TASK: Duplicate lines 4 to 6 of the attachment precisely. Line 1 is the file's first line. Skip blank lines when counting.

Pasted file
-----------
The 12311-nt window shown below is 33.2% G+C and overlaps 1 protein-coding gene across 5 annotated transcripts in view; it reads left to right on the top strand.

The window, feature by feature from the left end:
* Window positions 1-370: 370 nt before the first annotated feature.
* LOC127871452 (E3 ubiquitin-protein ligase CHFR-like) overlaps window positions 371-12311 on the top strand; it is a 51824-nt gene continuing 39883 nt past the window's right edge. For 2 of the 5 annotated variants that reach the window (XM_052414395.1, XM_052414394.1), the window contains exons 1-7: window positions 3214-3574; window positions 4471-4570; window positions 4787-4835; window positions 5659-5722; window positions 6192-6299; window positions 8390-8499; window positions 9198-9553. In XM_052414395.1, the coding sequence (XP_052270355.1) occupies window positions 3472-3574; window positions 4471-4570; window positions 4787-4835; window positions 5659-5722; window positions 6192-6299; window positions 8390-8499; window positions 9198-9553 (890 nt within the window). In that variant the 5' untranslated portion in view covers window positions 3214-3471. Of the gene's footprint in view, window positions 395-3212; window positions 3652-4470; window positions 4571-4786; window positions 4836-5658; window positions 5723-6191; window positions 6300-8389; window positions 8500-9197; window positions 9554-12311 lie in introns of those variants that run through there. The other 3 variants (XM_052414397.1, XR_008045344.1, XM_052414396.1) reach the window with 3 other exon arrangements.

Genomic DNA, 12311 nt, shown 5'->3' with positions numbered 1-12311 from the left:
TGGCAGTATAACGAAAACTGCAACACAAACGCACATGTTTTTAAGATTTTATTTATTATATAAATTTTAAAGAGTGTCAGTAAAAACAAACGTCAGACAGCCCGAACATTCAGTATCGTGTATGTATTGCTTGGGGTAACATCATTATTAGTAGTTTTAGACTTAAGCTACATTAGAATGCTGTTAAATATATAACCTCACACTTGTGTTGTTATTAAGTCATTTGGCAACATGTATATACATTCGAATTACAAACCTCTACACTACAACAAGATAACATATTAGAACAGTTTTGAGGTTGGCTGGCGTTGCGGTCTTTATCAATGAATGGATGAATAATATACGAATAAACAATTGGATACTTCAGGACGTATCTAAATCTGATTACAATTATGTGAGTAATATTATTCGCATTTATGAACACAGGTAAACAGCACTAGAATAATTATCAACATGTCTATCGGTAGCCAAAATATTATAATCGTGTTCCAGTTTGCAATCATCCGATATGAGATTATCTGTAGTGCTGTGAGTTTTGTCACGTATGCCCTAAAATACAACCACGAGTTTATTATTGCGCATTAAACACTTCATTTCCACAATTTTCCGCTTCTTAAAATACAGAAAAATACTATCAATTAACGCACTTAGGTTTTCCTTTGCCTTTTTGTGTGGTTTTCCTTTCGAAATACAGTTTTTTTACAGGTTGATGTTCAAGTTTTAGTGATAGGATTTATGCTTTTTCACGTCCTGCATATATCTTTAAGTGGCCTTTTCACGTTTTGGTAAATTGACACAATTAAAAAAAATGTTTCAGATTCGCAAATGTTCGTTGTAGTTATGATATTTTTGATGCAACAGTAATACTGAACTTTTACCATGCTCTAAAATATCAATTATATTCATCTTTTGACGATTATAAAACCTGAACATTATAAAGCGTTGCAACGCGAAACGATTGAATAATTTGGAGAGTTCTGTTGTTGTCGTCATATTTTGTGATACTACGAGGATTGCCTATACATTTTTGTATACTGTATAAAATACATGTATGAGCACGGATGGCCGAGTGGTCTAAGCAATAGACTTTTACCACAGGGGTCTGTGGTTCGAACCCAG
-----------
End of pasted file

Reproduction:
* LOC127871452 (E3 ubiquitin-protein ligase CHFR-like) overlaps window positions 371-12311 on the top strand; it is a 51824-nt gene continuing 39883 nt past the window's right edge. For 2 of the 5 annotated variants that reach the window (XM_052414395.1, XM_052414394.1), the window contains exons 1-7: window positions 3214-3574; window positions 4471-4570; window positions 4787-4835; window positions 5659-5722; window positions 6192-6299; window positions 8390-8499; window positions 9198-9553. In XM_052414395.1, the coding sequence (XP_052270355.1) occupies window positions 3472-3574; window positions 4471-4570; window positions 4787-4835; window positions 5659-5722; window positions 6192-6299; window positions 8390-8499; window positions 9198-9553 (890 nt within the window). In that variant the 5' untranslated portion in view covers window positions 3214-3471. Of the gene's footprint in view, window positions 395-3212; window positions 3652-4470; window positions 4571-4786; window positions 4836-5658; window positions 5723-6191; window positions 6300-8389; window positions 8500-9197; window positions 9554-12311 lie in introns of those variants that run through there. The other 3 variants (XM_052414397.1, XR_008045344.1, XM_052414396.1) reach the window with 3 other exon arrangements.

Genomic DNA, 12311 nt, shown 5'->3' with positions numbered 1-12311 from the left:
TGGCAGTATAACGAAAACTGCAACACAAACGCACATGTTTTTAAGATTTTATTTATTATATAAATTTTAAAGAGTGTCAGTAAAAACAAACGTCAGACAGCCCGAACATTCAGTATCGTGTATGTATTGCTTGGGGTAACATCATTATTAGTAGTTTTAGACTTAAGCTACATTAGAATGCTGTTAAATATATAACCTCACACTTGTGTTGTTATTAAGTCATTTGGCAACATGTATATACATTCGAATTACAAACCTCTACACTACAACAAGATAACATATTAGAACAGTTTTGAGGTTGGCTGGCGTTGCGGTCTTTATCAATGAATGGATGAATAATATACGAATAAACAATTGGATACTTCAGGACGTATCTAAATCTGATTACAATTATGTGAGTAATATTATTCGCATTTATGAACACAGGTAAACAGCACTAGAATAATTATCAACATGTCTATCGGTAGCCAAAATATTATAATCGTGTTCCAGTTTGCAATCATCCGATATGAGATTATCTGTAGTGCTGTGAGTTTTGTCACGTATGCCCTAAAATACAACCACGAGTTTATTATTGCGCATTAAACACTTCATTTCCACAATTTTCCGCTTCTTAAAATACAGAAAAATACTATCAATTAACGCACTTAGGTTTTCCTTTGCCTTTTTGTGTGGTTTTCCTTTCGAAATACAGTTTTTTTACAGGTTGATGTTCAAGTTTTAGTGATAGGATTTATGCTTTTTCACGTCCTGCATATATCTTTAAGTGGCCTTTTCACGTTTTGGTAAATTGACACAATTAAAAAAAATGTTTCAGATTCGCAAATGTTCGTTGTAGTTATGATATTTTTGATGCAACAGTAATACTGAACTTTTACCATGCTCTAAAATATCAATTATATTCATCTTTTGACGATTATAAAACCTGAACATTATAAAGCGTTGCAACGCGAAACGATTGAATAATTTGGAGAGTTCTGTTGTTGTCGTCATATTTTGTGATACTACGAGGATTGCCTATACATTTTTGTATACTGTATAAAATACATGTATGAGCACGGATGGCCGAGTGGTCTAAGCAATAGACTTTTACCACAGGGGTCTGTGGTTCGAACCCAG